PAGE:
community over the sanctions issue. South Africa and Algeria,
in their capacities as chairmen of the 114-member Non-Aligned
Movement and the 22-member Arab Group of states respectively
called on the Security Council to withdraw the sanctions.
The Organisation of African Unity has also urged the Security
Council to rescind the sanctions in question. In a letter
to the President of the Security Council, OAU Secretary-General
Salim Ahmed Salim stated that the lifting of the sanctions
was an urgent matter:
The lifting of sanctions imposed on Sudan is not only
urgently called for, but would also positively contribute
to efforts aimed at promoting peace, security and stability
in the region.
The Clinton Administration's heavy-handed approach with regard
to Sudan and Security Council membership has led to considerable
international resentment. Reuters has reported that "The
U.S. interference in the selection process of African nations
has raised some eyebrows here - even beyond the African and
Arab nations which typically resent U.S. influence in such
It is clear that there has been a remarkable shift in attitude
towards Sudan within the international community over the
past two years. Sudan has moved from a position of relative
isolation to a place nearer the centre of the family of nations.
This new position is partly a response by the international
community to positive changes within Sudan itself. It is also
clearly a response by many countries within the Non-Aligned
Movement to the aggressive stance taken towards Sudan by the
United States. U.S. belligerence was highlighted, of course,
by Washington's disastrous attack on the al-Shifa medicines
factory in Khartoum - an attack which is widely accepted to
have been an ignominious mistake on the past of American intelligence.
Washington's bullying tactics during the Security Council
vote can only but be seen as having yet again strengthened
Sudan's position internationally.
It is not just from within the ranks of the developing world
or Non-Aligned Movement that support for Sudan has emerged.
The French Ambassador to the United Nations, Jean-David Levitte,
President of the United Nations Security Council, also recognised
positive developments regarding Sudan:
There are evolutions for the better in Khartoum, and
France is not the only member of the Council to consider
that these positive evolutions should be registered.
The French ambassador to the United States, Bujon de L'Estang,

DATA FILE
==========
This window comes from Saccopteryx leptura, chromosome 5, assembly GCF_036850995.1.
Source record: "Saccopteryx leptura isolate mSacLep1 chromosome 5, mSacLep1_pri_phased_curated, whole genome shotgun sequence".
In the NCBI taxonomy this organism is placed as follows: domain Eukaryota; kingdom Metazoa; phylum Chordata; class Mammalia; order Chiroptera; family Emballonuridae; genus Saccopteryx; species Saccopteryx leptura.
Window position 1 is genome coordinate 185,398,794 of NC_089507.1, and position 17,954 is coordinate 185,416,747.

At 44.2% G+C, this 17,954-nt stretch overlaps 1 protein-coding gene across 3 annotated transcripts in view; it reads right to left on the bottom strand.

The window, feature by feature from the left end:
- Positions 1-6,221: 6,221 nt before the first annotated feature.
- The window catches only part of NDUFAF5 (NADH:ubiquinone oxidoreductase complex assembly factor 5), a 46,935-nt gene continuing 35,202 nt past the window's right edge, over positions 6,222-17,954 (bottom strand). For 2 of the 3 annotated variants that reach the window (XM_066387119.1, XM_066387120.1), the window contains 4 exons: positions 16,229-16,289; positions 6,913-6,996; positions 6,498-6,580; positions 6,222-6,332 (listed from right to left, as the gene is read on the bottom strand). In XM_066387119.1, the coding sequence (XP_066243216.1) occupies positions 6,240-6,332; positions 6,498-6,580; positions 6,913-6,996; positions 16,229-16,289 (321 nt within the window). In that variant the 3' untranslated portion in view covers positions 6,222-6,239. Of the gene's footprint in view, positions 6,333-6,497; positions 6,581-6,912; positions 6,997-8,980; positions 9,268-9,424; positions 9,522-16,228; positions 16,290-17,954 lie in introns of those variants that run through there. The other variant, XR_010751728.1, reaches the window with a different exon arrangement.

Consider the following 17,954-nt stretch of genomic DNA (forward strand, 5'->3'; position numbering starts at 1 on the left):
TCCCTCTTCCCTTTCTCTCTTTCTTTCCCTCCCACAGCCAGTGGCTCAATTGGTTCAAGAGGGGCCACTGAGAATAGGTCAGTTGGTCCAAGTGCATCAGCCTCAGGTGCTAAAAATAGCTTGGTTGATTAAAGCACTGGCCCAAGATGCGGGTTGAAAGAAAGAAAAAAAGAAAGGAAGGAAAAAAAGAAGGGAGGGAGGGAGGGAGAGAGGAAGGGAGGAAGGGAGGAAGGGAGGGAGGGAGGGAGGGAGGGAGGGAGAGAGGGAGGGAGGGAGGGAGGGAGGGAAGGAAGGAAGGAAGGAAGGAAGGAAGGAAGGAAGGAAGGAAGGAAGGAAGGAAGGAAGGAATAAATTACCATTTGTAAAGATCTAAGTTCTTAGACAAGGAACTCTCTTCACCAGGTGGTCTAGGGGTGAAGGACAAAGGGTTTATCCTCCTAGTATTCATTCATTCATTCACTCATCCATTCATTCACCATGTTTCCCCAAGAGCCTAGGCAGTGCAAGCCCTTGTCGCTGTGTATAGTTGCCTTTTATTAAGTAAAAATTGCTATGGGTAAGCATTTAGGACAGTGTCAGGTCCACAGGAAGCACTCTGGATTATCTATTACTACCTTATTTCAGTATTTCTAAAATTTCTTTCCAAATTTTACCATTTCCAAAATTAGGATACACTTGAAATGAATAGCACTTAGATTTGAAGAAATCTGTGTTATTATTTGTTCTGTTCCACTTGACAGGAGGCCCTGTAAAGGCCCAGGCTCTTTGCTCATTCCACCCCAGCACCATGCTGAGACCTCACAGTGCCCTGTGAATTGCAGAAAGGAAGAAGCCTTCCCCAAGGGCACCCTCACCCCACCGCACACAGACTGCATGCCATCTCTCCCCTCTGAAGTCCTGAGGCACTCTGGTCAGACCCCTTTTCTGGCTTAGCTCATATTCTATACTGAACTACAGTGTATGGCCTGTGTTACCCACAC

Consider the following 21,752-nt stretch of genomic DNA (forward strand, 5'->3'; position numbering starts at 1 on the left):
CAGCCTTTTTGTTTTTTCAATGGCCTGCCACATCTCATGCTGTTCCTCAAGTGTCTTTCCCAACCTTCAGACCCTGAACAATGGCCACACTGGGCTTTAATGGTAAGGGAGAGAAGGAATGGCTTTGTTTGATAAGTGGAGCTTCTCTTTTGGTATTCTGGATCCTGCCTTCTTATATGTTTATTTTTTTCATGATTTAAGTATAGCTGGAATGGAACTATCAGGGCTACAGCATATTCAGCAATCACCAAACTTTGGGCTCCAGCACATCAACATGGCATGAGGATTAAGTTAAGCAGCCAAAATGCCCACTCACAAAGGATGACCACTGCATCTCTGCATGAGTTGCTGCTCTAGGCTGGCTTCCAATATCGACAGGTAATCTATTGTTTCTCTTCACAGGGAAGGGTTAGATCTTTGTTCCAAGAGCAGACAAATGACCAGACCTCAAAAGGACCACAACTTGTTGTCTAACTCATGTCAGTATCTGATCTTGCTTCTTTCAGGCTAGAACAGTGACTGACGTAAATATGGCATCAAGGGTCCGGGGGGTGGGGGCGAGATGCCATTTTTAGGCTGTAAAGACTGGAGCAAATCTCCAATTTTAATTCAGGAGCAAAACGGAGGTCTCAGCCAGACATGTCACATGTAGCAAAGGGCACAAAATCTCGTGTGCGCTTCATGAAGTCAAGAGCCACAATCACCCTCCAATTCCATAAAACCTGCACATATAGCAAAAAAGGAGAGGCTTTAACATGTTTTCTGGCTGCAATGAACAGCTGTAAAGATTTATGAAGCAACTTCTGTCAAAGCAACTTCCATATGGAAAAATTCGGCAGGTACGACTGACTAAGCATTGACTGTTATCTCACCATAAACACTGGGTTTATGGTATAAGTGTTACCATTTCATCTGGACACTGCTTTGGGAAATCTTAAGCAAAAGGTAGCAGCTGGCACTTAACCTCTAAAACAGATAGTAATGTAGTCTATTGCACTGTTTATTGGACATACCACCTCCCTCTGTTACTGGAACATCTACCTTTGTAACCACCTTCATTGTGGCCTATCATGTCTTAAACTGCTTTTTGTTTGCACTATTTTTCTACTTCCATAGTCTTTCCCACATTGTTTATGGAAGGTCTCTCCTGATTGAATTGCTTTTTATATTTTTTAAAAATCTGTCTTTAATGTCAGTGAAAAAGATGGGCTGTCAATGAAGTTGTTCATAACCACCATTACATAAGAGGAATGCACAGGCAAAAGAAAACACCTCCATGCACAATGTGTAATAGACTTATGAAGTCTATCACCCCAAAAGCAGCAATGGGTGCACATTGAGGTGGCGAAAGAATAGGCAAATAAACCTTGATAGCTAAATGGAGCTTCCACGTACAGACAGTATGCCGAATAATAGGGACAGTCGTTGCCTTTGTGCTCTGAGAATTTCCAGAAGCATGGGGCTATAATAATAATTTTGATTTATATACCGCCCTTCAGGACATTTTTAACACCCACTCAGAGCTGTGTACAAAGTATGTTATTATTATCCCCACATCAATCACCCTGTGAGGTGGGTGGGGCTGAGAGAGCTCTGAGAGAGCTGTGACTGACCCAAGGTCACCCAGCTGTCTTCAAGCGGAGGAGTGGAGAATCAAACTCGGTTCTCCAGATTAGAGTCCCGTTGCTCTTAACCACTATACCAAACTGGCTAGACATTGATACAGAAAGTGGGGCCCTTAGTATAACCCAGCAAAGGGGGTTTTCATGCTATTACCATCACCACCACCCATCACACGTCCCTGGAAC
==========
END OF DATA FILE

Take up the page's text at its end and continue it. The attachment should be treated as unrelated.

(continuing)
has commented on the American isolation with regard to Sudan:
The government in Sudan has made some effort to open
up. We Europeans think there is hope for improvement, but
as the situation seems to be moving in the Sudan, it does
not seem to be moving in Washington.
It should perhaps be noted in passing that the tone taken
in The Washington Post's
editorial is starkly in variance
to previous, somewhat more lucid reporting by the same newspaper.
The Washington Post
, in a February 2000 article entitled
'Reassessing the Stance Towards Sudan', clearly outlined the
"near-collapse of the isolation strategy" so enthusiastically
advocated in 'The Sudan Sequel'. The February article reported
European nations have entered a dialogue with the Sudanese
government. The "front-line states" bordering
southern and eastern Sudan - Uganda, Ethiopia and Eritrea
- have made pacts with Khartoum to refrain from supporting
rebels on each other's territories. And Egypt has joined
with Libya in seeking a solution to Sudan's civil war.
The February article also quoted one Washington-based Africa
expert as saying: "The Sudanese government has come out
of its isolation. We're the ones isolated now". This
feeling was echoed by Bujon de L'Estang, the French ambassador
to the United States, who has also publicly stated that the
Clinton Administration's policy towards Sudan "pitches
the United States against the rest of the world".
It is obviously not just the Clinton Administration which
is out of touch with the international community On the strength
of 'The Sudan Sequel', it is also The Washington Post
It is surely the job of a newspaper such as The Washington
to hold the Administration's blunders to account,
not vie with it to see who comes closest to recreating scenes
from 'The Ugly American'.
It may be that The Washington Post
does not care for
the international system, that it does not place any value
or worth in the opinions of the developing world, or even